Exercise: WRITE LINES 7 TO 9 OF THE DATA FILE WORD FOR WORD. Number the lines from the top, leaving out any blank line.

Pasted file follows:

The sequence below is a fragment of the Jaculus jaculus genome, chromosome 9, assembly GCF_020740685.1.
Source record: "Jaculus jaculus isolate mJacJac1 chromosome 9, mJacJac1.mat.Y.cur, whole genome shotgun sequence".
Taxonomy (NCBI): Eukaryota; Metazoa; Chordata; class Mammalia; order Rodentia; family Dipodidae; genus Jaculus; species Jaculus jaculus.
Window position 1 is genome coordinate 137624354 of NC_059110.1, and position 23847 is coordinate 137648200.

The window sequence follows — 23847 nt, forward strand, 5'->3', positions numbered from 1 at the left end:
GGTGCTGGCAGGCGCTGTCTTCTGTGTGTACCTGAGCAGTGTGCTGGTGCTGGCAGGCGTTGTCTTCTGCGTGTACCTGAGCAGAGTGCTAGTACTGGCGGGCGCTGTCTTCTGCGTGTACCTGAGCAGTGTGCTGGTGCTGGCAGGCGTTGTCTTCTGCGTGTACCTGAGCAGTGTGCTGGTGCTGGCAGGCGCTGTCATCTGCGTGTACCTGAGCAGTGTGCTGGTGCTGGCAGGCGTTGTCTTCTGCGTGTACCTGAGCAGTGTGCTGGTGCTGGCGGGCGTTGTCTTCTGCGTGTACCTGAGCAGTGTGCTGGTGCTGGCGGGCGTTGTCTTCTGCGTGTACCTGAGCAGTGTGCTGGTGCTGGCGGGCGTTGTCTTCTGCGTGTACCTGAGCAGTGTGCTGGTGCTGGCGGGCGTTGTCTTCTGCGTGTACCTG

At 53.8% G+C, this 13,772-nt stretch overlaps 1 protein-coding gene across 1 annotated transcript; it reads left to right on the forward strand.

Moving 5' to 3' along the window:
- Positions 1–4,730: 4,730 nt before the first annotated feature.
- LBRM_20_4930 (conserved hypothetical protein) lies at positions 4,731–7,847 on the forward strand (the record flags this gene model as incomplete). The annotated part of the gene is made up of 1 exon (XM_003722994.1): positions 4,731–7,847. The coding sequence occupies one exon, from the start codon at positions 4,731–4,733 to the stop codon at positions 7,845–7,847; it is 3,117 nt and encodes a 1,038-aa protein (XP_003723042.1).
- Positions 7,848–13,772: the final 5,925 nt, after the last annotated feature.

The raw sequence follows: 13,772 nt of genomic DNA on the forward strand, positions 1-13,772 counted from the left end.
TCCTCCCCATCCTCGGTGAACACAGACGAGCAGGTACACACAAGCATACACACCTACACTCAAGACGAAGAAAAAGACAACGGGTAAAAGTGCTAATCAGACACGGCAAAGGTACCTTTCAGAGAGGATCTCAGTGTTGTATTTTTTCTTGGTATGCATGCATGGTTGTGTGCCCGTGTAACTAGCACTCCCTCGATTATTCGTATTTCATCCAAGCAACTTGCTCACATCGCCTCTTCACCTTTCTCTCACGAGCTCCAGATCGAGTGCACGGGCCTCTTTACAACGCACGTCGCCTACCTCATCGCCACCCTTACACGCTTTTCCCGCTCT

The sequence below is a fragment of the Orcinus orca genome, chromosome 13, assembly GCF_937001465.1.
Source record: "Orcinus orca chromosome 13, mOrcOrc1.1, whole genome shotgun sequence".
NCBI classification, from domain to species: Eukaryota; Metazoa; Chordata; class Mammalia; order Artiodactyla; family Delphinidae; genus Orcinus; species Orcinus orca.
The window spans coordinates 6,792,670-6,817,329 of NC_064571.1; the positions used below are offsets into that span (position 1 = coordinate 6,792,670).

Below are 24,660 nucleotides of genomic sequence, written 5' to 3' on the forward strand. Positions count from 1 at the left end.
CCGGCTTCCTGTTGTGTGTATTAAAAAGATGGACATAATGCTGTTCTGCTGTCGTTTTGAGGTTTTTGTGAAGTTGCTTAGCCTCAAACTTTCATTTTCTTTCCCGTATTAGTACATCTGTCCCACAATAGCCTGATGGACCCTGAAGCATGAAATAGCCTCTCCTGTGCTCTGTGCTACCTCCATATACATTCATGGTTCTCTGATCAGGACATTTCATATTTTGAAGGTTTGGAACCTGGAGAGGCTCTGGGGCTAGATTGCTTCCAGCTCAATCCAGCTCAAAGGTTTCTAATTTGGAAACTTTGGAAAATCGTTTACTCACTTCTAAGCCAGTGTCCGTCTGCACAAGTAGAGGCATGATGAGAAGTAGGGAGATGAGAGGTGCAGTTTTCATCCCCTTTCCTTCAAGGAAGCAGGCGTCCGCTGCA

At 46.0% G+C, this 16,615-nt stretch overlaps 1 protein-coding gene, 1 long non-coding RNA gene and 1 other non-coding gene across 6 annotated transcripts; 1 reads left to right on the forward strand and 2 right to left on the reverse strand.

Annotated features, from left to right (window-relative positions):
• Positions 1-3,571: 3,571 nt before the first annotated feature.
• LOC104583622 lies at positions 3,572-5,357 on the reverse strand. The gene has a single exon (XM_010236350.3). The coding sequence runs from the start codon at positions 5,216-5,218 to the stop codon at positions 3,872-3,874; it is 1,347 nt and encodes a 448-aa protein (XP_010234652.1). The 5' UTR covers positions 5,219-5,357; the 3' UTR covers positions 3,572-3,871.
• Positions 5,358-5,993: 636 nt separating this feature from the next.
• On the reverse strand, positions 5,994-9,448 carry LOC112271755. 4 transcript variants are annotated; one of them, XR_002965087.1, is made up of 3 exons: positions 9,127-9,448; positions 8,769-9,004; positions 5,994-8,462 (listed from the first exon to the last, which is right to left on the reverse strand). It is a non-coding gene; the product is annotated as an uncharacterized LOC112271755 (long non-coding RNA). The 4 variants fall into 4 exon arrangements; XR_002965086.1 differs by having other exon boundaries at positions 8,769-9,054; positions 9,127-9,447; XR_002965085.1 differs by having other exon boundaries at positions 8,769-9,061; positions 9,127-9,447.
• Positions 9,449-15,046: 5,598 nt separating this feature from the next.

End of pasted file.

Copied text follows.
At 53.8% G+C, this 13,772-nt stretch overlaps 1 protein-coding gene across 1 annotated transcript; it reads left to right on the forward strand.

Moving 5' to 3' along the window:
- Positions 1–4,730: 4,730 nt before the first annotated feature.